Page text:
When you think of your child having an allergic reaction to something they ate, if you are like most parents, you will conjure up images of your child with a swollen face or even unable to catch their breath. Thankfully, food allergies do not always cause such a dramatic reaction. In fact, it is not uncommon for a child to have a specific allergy for years before a parent is able to diagnose what is going on. There are a few common food allergy symptoms that you should get to know so you can be better prepared as a parent.
1. Upset Stomach - From vomiting and diarrhea to mild symptoms of a tummy that just doesn't feel good, food allergies commonly show up as an upset stomach. You may be quick to blame an upset tummy on something else, like a virus or too much candy, but in actuality, your child could be portraying symptoms of a food allergy. If an upset stomach happens often, start paying careful attention to what your child is eating when they start complaining. You may find that there is one type of food or ingredient that is causing the problem and this could point to an allergic reaction.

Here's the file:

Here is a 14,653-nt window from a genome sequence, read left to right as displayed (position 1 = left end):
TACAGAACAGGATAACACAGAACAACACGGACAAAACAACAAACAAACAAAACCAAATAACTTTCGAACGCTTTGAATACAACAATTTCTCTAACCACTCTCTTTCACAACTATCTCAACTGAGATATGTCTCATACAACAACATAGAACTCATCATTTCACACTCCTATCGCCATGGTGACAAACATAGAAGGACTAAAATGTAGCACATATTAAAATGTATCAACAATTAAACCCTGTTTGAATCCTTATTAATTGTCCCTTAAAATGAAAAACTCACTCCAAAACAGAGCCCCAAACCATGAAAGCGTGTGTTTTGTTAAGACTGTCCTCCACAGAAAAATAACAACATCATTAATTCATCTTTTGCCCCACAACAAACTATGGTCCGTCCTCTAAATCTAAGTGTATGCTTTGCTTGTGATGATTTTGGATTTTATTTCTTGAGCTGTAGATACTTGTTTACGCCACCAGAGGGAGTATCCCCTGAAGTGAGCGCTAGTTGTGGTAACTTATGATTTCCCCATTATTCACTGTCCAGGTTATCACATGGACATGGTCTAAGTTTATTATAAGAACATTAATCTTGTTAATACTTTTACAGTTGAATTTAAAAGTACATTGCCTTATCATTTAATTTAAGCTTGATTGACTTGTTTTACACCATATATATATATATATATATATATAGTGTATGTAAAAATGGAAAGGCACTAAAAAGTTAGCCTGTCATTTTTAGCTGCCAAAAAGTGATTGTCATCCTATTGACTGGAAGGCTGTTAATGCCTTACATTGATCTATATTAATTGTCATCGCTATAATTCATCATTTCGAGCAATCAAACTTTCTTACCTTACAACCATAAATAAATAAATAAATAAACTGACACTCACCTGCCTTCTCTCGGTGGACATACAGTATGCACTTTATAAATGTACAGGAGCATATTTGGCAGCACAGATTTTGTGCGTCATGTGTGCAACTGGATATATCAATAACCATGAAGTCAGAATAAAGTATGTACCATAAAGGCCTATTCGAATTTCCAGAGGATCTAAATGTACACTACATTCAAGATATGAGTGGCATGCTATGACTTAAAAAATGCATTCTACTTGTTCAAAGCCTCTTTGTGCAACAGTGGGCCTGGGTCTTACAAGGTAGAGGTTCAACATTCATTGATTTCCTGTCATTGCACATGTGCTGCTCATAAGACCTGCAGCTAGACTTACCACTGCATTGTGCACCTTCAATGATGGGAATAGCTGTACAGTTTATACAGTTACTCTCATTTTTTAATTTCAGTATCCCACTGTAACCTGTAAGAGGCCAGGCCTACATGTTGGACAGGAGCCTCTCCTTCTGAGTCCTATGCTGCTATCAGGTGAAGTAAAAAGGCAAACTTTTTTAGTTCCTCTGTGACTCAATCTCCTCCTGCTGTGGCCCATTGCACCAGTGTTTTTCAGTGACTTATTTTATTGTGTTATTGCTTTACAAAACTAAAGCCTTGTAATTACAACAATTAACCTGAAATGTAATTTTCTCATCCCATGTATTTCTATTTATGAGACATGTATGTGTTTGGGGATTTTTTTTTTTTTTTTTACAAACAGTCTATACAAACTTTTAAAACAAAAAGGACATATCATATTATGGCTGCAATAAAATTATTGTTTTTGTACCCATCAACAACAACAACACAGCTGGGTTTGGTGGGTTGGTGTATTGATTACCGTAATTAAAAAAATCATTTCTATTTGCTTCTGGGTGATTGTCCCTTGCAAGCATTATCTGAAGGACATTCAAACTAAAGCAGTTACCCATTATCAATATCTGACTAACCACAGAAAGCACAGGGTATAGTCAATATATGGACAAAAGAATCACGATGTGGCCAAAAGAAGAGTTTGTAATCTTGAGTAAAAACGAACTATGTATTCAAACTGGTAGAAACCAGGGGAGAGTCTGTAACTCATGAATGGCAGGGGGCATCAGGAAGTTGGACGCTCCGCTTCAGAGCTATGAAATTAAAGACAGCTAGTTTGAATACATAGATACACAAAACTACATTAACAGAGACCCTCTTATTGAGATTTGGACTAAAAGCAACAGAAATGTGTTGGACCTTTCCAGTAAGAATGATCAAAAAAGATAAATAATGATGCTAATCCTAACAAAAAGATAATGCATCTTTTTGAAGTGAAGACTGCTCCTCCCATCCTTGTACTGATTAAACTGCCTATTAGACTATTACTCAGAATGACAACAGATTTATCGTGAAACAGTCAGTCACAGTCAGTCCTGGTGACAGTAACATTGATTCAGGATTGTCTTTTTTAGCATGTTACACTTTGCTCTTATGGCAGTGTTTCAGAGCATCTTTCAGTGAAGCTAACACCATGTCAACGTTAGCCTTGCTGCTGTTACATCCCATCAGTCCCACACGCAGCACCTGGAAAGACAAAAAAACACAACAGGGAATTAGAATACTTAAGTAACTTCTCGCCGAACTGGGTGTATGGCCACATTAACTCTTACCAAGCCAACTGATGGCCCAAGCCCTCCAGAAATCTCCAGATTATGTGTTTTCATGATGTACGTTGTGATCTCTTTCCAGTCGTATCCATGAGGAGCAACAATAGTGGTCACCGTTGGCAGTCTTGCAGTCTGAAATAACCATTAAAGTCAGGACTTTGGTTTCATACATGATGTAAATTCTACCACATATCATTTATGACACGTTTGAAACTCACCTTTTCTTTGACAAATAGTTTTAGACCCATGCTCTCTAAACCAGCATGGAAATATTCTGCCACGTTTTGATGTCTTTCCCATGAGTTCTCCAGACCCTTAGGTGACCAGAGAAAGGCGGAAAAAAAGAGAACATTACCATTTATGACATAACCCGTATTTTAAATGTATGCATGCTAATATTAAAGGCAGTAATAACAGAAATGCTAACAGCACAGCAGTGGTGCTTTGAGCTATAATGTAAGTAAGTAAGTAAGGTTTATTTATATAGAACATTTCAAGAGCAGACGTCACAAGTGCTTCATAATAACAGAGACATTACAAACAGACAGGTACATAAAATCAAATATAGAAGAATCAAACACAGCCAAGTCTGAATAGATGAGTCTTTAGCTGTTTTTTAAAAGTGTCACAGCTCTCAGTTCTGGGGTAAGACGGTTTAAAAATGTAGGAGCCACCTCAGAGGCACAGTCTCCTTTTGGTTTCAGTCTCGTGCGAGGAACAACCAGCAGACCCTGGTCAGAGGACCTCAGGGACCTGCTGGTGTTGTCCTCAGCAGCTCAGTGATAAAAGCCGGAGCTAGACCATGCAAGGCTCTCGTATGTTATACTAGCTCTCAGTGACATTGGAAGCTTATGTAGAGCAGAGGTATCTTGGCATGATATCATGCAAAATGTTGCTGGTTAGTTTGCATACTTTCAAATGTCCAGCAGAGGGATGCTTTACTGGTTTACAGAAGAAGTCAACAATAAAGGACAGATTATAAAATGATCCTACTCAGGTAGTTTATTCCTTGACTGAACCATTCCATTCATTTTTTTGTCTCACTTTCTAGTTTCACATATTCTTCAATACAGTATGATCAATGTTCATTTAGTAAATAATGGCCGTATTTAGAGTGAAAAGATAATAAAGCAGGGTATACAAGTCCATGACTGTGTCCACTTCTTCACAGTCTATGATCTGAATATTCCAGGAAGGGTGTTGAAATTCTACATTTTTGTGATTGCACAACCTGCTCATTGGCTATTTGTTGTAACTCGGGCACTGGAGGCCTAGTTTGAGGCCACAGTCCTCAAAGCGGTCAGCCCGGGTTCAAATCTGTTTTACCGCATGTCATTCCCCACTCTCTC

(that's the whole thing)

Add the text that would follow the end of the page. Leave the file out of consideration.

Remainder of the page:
2. Skin Rashes and Hives - Even though food is ingested and you may assume that skin irritation would not be a symptom of food allergies, your child could break out in hives if they eat something that does not agree with them. Food allergies can cause symptoms throughout the body, even on the skin. Any sign of welts, rashes, or swelling is a good reason to talk to an allergy physician for advice.
3. Slight Coughing - If your child has a sudden dry cough that seems to carry on for a long period of time, it could be because they are having a slight difficulty with breathing. If your child has never had symptoms of allergies or asthma and is not sick, they should not be coughing when they try to breathe. Coughing could be a sign of bronchial swelling or inflammation that is preventing your child from taking full breaths when they inhale, and this is a telltale sign of having an allergic reaction to some food item.
Talk to an allergy physician like Bouboulis Denis A to see if these symptoms are a sign of something more serious, like a severe food allergy.